What I did then, was to think of how to produce values that could be properly compared to the experimental values from the paper. As they said, with their methods they can yield RMSDs of around 0.12 D. So I took their values for the Sadlej basis set and made my own calculations on their test molecules for the two def2 basis sets (and also for PM6 with Gaussian 09 Rev. A.02).

Table 2: Some analytical values to compare with the publication values; the units are in Debye \begin{array}{lllll} \hline & \text{def2-SVPD} & \text{def2-TZVPD} & \text{Sadlej-pVTZ} & \text{PM6}\\ \hline \text{MAE} & 0.08 & 0.08 & 0.08 & 0.40\\ \text{RMSD} & 0.13 & 0.12 & 0.12 & 0.61\\ \hline \end{array}

So for my two ways, the MAE and the RMSD are not too far away from the triple zeta values but are calculated way faster. Now I have made a linear regression between the experimental and the calculated dipole moments from Hickey and Rowley’s test molecules to be able – as said before – to calculate proper error ranges at a given probability.

Figure 1: Regression functions for the four tested methods (blue), prediction intervals at 95% (gray); from top left to bottom right: def2-SVPD, def2-TZVPD//def2-SVPD, Sadlej-pVTZ, PM6 Dipole moment regressions

Now let’s turn the “pure” values from Table 1 into somehow more real values:

\begin{align} \text{def2-SVPD} \to \text{exp}&: -0.0097439128 + 0.9763275\ x\\ \text{def2-TZVPD//def2-SVPD} \to \text{exp}&: -0.0045050428 + 0.99095691\ x\\ \text{Sadlej-pVTZ} \to \text{exp}&: -0.012922547 + 0.98812009\ x\\ \text{PM6} \to \text{exp}&: -0.16057241 + 0.89545049\ x\\ \end{align}

Prediction Intervals (for the error):

$$\small\begin{align} \text{def2-SVPD} \to \text{exp}&: 0.24473369 \sqrt{1.0217391 + 0.010348758 (x-1.4590217)^2}\\ \text{def2-TZVPD//def2-SVPD} \to \text{exp}&: 0.23719452 \sqrt{1.0217391 + 0.010656662 (x-1.4321957)^2}\\ \text{Sadlej-pVTZ} \to \text{exp}&: 0.23333979 \sqrt{1.0217391 + 0.010593477 (x-1.4448261)^2}\\ \text{PM6} \to \text{exp}&: 0.98446665 \sqrt{1.0217391 + 0.0097476423 (x-1.7592391)^2} \end{align}$$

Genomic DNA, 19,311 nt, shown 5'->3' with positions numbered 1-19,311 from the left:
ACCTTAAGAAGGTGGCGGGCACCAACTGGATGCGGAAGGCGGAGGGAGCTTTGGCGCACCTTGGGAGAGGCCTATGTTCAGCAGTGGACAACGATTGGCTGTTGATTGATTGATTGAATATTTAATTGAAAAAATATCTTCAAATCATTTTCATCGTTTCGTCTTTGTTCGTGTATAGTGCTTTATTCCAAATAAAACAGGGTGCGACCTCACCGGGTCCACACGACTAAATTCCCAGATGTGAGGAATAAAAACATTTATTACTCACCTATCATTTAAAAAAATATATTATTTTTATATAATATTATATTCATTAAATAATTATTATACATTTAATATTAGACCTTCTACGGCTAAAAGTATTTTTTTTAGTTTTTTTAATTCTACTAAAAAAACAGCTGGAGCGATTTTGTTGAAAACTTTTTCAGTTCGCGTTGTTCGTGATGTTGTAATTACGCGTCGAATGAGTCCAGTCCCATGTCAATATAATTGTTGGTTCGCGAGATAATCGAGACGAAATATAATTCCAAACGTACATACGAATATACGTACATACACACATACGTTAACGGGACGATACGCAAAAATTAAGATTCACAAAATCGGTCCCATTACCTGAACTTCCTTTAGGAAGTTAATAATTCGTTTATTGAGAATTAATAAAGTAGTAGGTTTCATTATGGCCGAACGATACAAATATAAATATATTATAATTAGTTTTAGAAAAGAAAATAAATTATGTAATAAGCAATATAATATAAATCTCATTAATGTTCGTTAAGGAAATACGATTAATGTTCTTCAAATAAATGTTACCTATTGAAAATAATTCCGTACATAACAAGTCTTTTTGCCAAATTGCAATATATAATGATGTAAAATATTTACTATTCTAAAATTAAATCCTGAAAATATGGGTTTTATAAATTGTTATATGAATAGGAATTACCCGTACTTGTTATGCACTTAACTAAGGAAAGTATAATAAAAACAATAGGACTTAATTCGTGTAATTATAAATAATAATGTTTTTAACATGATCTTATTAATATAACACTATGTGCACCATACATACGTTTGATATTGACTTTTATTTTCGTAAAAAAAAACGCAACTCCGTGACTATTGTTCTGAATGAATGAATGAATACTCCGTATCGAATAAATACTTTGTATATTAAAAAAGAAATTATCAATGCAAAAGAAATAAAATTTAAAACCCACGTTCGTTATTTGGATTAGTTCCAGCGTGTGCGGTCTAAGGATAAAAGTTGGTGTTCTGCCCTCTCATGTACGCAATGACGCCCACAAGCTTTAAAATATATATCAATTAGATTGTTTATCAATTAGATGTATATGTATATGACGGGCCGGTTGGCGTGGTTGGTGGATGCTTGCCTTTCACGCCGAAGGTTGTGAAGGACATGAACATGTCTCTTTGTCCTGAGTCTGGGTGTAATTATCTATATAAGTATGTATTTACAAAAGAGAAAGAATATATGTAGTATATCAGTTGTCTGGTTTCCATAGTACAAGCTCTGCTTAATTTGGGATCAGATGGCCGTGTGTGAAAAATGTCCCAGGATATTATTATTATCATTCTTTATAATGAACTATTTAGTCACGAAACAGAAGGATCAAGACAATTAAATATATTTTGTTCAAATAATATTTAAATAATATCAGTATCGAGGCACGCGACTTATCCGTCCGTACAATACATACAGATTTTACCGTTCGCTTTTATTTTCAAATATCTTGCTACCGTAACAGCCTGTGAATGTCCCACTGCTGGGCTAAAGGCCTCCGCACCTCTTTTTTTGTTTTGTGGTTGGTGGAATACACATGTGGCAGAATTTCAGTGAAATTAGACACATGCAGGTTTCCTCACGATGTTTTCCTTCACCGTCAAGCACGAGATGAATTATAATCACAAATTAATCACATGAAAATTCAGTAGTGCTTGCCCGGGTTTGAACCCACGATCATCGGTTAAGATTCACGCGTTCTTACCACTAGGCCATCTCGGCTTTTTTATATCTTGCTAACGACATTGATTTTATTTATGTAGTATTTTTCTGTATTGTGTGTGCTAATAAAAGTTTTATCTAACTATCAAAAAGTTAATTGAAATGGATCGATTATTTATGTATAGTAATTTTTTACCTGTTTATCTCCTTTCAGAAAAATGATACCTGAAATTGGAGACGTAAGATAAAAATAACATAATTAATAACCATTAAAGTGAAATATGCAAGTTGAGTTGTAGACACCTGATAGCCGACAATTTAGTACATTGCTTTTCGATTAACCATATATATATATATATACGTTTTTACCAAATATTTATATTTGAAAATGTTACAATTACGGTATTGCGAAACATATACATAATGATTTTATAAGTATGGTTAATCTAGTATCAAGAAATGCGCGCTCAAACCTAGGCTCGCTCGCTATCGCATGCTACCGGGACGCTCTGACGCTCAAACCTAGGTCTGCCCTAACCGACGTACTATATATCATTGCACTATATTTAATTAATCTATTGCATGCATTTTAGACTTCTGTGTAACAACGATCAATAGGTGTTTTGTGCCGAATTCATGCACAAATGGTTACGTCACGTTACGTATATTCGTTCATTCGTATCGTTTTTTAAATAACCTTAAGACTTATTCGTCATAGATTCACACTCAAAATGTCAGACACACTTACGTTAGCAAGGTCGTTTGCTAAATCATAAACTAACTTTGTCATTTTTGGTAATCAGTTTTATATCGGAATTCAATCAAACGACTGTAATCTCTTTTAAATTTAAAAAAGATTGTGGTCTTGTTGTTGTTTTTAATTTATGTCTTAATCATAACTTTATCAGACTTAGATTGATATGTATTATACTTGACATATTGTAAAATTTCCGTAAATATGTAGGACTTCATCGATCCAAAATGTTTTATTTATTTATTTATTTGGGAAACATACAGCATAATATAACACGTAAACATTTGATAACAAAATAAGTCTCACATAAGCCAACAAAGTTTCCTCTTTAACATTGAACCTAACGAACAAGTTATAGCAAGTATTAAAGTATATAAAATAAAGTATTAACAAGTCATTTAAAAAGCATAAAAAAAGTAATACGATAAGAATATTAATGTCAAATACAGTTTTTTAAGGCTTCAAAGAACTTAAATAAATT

Table 3: Converted dipole moments (in Debye) from Table 1 including error ranges at 95% probability

\begin{array}{llll} \hline & \text{def2-SVPD} & \text{def2-TZVPD} & \text{Sadlej-pVTZ} & \text{PM6}\\ \hline \text{4-Nitroacetanilide} & 8.96 \pm 0.31 & 8.92 \pm 0.30 & 8.96 \pm 0.30 & 7.61 \pm 1.20 \\ \textit N\text ,\textit N\text{-Dimethyl…} & 7.21 \pm 0.29 & 7.22 \pm 0.28 & 7.21 \pm 0.27 & 8.28 \pm 1.24 \\ \textit P\text ,\textit P\text{-Dimethyl…} & 8.38 \pm 0.30 & 8.36 \pm 0.29 & 8.40 \pm 0.29 & 10.44 \pm 1.40 \\ \text{all-}\textit{cis }\ce{C6H6F6} & 6.02 \pm 0.27 & 5.91 \pm 0.26 & 5.96 \pm 0.26 & 4.88 \pm 1.06 \\ \hline \end{array}

What can be seen from this now? The smaller B3LYP/def2-SVPD method yields nearly the same values as the more expensive Sadlej version. Putting the def2-TZVPD single point on top of them, yields slightly deeper results with actually no accuracy improvements. PM6 is no real good option as the error ranges are way higher, with values of about $1-1.4$ D.

In the end, the dipole moment of all-cis 1,2,3,4,5,6-hexafluorocyclohexane is probably somewhere around $6$ D but there are probably many other molecules with higher dipole moments … “my” three molecules shown above go at least up to somewhere around $9$ D.

As long as no experimental values are available, everything here is only a good guess – but you will know this too good.


  1. O’Hagan et al., Nature Chemistry, 2015, 7, 483–488
  2. http://pqr.pitt.edu/mol/NQRLPDFELNCFHW-UHFFFAOYSA-N
  3. http://pqr.pitt.edu/mol/QJAIOCKFIORVFU-UHFFFAOYSA-N
  4. http://pqr.pitt.edu/mol/FICBIFYYTQXSEY-UHFFFAOYSA-N
  5. A. L. Hickey, C. N. Rowley, J. Phys. Chem. A, 2014, 118 (20), 3678–3687
  • $\begingroup$ As I mentioned above, it seems that this level of calculation does not provide accurate estimates of dipole moments. For example, the experimental dipole moment for N,N-Dimethyl-4-nitroaniline is reported as 6.0+/- 0.4 D (dioxane, ref). $\endgroup$
    – ron
    Aug 21 '15 at 0:43
  • $\begingroup$ But then at least the error range covers 6.2 D. And this made it a good starting point to look if the others or similar systems might have higher dipole moments. $\endgroup$ Aug 21 '15 at 0:46
  • 1
    $\begingroup$ @pH13 Did you consider replacing the benzene parent structures with azulene (which itself has a significant permanent dipole moment), e.g. N,N-dimethyl-2-nitroazulen-6-amine? $\endgroup$
    – user7951
    Sep 27 '15 at 18:31
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    $\begingroup$ @Loong: N,N-dimethyl-2-nitroazulen-6-amine has a calculated dipole moment of $\mathrm{(12.15 \pm 0.36)\ D}$ (at the B3LYP/def2-TZVPD//B3LYP/def2-SVPD level) $\endgroup$ Sep 29 '15 at 17:01

At first I checked common organic compounds and solvents in CRC Handbook [1, 9-59] that have dipole moment above $\pu{4.5 D}$: